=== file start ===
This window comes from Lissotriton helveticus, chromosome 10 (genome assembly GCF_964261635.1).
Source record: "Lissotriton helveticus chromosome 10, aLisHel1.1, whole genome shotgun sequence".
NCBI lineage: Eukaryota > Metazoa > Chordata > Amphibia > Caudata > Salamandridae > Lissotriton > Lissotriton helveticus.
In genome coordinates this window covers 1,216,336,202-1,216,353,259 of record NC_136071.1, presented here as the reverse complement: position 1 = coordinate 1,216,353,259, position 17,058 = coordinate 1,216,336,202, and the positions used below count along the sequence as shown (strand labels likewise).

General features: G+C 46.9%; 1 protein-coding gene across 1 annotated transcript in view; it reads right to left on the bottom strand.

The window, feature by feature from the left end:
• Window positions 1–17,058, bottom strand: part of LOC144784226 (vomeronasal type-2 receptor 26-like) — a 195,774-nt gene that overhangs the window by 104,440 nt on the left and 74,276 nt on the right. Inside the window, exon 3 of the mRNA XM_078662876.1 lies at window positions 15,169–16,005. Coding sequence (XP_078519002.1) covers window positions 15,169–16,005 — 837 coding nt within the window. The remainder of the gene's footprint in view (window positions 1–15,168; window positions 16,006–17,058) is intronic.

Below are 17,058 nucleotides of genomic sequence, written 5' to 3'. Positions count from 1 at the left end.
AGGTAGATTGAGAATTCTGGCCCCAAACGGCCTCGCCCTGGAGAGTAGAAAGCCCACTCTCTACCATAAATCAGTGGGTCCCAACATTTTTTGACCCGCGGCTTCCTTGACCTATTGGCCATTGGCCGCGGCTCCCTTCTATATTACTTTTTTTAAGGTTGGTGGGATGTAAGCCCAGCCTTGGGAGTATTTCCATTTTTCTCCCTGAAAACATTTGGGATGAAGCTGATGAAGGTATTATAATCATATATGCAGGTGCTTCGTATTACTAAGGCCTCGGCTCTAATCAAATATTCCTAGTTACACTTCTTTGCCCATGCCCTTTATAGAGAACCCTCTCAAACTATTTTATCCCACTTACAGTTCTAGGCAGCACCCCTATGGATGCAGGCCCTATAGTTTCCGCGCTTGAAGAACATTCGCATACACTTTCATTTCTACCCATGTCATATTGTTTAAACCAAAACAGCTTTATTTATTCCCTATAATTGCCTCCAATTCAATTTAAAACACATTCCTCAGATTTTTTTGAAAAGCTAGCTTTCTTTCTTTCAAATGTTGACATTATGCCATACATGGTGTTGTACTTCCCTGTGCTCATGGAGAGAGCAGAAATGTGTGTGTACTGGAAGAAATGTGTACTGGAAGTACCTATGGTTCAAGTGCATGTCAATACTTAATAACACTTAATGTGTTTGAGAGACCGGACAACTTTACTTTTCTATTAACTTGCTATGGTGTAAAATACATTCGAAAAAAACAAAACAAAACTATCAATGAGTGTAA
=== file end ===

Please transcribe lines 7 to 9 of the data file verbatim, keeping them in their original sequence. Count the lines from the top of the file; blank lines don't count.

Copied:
• Window positions 1–17,058, bottom strand: part of LOC144784226 (vomeronasal type-2 receptor 26-like) — a 195,774-nt gene that overhangs the window by 104,440 nt on the left and 74,276 nt on the right. Inside the window, exon 3 of the mRNA XM_078662876.1 lies at window positions 15,169–16,005. Coding sequence (XP_078519002.1) covers window positions 15,169–16,005 — 837 coding nt within the window. The remainder of the gene's footprint in view (window positions 1–15,168; window positions 16,006–17,058) is intronic.

Below are 17,058 nucleotides of genomic sequence, written 5' to 3'. Positions count from 1 at the left end.
AGGTAGATTGAGAATTCTGGCCCCAAACGGCCTCGCCCTGGAGAGTAGAAAGCCCACTCTCTACCATAAATCAGTGGGTCCCAACATTTTTTGACCCGCGGCTTCCTTGACCTATTGGCCATTGGCCGCGGCTCCCTTCTATATTACTTTTTTTAAGGTTGGTGGGATGTAAGCCCAGCCTTGGGAGTATTTCCATTTTTCTCCCTGAAAACATTTGGGATGAAGCTGATGAAGGTATTATAATCATATATGCAGGTGCTTCGTATTACTAAGGCCTCGGCTCTAATCAAATATTCCTAGTTACACTTCTTTGCCCATGCCCTTTATAGAGAACCCTCTCAAACTATTTTATCCCACTTACAGTTCTAGGCAGCACCCCTATGGATGCAGGCCCTATAGTTTCCGCGCTTGAAGAACATTCGCATACACTTTCATTTCTACCCATGTCATATTGTTTAAACCAAAACAGCTTTATTTATTCCCTATAATTGCCTCCAATTCAATTTAAAACACATTCCTCAGATTTTTTTGAAAAGCTAGCTTTCTTTCTTTCAAATGTTGACATTATGCCATACATGGTGTTGTACTTCCCTGTGCTCATGGAGAGAGCAGAAATGTGTGTGTACTGGAAGAAATGTGTACTGGAAGTACCTATGGTTCAAGTGCATGTCAATACTTAATAACACTTAATGTGTTTGAGAGACCGGACAACTTTACTTTTCTATTAACTTGCTATGGTGTAAAATACATTCGAAAAAAACAAAACAAAACTATCAATGAGTGTAA